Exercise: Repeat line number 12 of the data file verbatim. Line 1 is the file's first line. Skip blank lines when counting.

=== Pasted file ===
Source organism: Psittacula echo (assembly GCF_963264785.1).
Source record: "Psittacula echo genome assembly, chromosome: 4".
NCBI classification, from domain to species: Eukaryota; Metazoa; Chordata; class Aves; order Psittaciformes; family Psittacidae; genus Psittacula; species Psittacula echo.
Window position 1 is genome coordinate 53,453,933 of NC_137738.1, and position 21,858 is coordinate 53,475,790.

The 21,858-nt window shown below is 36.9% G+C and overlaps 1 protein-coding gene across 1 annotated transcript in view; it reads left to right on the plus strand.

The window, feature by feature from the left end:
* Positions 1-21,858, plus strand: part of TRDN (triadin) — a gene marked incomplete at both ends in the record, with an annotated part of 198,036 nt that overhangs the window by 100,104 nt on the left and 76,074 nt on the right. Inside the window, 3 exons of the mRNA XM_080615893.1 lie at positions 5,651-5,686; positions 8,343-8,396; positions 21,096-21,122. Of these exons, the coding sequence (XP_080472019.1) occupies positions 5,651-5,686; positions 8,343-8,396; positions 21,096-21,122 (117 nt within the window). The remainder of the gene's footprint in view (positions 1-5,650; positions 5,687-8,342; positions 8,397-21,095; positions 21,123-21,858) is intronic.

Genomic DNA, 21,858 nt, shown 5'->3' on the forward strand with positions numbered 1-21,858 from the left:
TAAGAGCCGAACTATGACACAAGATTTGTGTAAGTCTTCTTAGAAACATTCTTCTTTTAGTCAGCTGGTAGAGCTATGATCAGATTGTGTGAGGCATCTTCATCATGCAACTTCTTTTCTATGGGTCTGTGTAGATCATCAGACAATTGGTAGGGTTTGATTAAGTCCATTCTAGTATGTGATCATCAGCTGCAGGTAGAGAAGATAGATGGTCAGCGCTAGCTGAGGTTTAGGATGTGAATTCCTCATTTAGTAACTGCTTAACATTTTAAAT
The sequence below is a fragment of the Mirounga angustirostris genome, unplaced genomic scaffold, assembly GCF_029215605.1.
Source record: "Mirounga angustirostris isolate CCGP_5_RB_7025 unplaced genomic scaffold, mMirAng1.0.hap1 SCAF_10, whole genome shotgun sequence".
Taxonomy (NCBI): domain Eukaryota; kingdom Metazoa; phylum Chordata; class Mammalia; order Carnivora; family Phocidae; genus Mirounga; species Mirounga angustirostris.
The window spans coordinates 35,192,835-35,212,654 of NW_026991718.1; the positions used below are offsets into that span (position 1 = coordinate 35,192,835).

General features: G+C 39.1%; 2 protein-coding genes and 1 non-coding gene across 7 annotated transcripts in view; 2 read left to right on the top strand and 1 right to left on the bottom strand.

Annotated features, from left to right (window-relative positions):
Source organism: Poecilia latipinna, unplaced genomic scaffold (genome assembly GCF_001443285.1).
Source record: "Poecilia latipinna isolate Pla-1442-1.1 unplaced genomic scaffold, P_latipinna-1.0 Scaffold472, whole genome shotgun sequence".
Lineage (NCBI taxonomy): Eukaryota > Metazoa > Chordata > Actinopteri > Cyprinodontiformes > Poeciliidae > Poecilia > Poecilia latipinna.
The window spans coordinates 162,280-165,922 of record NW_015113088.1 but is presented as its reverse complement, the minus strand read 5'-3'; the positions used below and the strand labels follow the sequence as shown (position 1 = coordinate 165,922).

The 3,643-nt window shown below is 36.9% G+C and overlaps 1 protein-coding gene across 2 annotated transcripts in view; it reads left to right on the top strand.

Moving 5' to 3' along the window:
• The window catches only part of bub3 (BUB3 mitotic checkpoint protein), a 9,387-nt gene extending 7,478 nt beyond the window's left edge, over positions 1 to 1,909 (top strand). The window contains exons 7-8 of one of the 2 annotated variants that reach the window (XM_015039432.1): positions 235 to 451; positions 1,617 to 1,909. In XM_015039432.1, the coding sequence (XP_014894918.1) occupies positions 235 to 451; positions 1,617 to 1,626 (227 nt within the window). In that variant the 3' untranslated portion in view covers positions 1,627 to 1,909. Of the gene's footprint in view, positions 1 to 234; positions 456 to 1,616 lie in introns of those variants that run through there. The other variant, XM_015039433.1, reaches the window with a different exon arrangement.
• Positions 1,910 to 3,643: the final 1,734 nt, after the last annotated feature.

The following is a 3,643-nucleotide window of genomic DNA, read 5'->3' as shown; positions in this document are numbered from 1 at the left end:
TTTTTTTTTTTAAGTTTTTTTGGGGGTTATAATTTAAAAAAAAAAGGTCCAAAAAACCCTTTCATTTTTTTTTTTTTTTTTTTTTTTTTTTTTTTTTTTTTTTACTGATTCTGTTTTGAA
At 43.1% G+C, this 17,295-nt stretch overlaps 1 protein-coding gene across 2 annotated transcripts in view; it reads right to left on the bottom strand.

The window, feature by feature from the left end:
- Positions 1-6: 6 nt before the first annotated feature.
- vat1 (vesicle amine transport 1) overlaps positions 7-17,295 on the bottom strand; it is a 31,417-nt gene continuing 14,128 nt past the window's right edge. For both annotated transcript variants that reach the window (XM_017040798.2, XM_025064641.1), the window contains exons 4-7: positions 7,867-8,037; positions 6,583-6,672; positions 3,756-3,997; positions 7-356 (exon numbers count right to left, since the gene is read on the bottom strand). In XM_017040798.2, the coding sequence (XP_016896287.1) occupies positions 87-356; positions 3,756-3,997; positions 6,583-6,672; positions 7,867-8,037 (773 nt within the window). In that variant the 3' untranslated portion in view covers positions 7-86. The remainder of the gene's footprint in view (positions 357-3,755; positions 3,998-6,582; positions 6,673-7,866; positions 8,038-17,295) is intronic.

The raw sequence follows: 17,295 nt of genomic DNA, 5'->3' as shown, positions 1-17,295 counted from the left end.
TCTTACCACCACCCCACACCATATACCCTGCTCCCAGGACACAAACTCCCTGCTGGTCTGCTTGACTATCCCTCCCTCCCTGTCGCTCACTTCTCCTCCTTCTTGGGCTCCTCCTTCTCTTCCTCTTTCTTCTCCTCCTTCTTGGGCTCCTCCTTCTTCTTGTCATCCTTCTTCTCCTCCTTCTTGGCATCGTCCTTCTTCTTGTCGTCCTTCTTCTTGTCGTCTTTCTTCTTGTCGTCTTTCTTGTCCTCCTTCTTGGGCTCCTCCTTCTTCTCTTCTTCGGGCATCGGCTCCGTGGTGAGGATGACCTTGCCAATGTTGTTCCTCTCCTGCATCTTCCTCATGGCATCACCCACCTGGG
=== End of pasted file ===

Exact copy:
Taxonomy (NCBI): domain Eukaryota; kingdom Metazoa; phylum Chordata; class Mammalia; order Carnivora; family Phocidae; genus Mirounga; species Mirounga angustirostris.